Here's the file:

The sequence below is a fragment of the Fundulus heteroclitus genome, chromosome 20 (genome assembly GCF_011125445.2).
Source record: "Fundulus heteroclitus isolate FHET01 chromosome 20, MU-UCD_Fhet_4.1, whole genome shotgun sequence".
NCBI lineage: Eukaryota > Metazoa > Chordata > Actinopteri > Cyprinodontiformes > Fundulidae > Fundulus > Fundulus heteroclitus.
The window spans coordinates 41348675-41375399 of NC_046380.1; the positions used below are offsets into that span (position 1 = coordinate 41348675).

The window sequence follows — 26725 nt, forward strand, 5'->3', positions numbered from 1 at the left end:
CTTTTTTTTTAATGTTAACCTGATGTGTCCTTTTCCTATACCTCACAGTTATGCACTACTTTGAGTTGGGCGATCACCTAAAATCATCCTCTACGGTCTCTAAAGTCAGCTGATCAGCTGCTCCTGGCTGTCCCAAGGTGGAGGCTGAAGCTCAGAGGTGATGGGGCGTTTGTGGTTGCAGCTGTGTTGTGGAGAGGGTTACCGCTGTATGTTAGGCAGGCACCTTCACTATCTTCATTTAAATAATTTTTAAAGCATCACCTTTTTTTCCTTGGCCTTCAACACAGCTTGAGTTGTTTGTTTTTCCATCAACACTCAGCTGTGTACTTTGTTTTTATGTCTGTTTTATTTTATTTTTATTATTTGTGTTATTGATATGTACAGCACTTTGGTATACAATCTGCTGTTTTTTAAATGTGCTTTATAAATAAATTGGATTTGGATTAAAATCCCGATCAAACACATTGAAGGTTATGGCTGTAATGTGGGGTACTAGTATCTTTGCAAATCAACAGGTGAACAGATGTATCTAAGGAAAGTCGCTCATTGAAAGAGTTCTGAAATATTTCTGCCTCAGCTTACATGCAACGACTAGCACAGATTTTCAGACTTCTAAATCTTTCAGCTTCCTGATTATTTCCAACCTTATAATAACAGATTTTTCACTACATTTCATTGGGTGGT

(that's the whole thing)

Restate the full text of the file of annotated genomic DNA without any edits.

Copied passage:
The sequence below is a fragment of the Fundulus heteroclitus genome, chromosome 20 (genome assembly GCF_011125445.2).
Source record: "Fundulus heteroclitus isolate FHET01 chromosome 20, MU-UCD_Fhet_4.1, whole genome shotgun sequence".
NCBI lineage: Eukaryota > Metazoa > Chordata > Actinopteri > Cyprinodontiformes > Fundulidae > Fundulus > Fundulus heteroclitus.
The window spans coordinates 41348675-41375399 of NC_046380.1; the positions used below are offsets into that span (position 1 = coordinate 41348675).

The window sequence follows — 26725 nt, forward strand, 5'->3', positions numbered from 1 at the left end:
CTTTTTTTTTAATGTTAACCTGATGTGTCCTTTTCCTATACCTCACAGTTATGCACTACTTTGAGTTGGGCGATCACCTAAAATCATCCTCTACGGTCTCTAAAGTCAGCTGATCAGCTGCTCCTGGCTGTCCCAAGGTGGAGGCTGAAGCTCAGAGGTGATGGGGCGTTTGTGGTTGCAGCTGTGTTGTGGAGAGGGTTACCGCTGTATGTTAGGCAGGCACCTTCACTATCTTCATTTAAATAATTTTTAAAGCATCACCTTTTTTTCCTTGGCCTTCAACACAGCTTGAGTTGTTTGTTTTTCCATCAACACTCAGCTGTGTACTTTGTTTTTATGTCTGTTTTATTTTATTTTTATTATTTGTGTTATTGATATGTACAGCACTTTGGTATACAATCTGCTGTTTTTTAAATGTGCTTTATAAATAAATTGGATTTGGATTAAAATCCCGATCAAACACATTGAAGGTTATGGCTGTAATGTGGGGTACTAGTATCTTTGCAAATCAACAGGTGAACAGATGTATCTAAGGAAAGTCGCTCATTGAAAGAGTTCTGAAATATTTCTGCCTCAGCTTACATGCAACGACTAGCACAGATTTTCAGACTTCTAAATCTTTCAGCTTCCTGATTATTTCCAACCTTATAATAACAGATTTTTCACTACATTTCATTGGGTGGT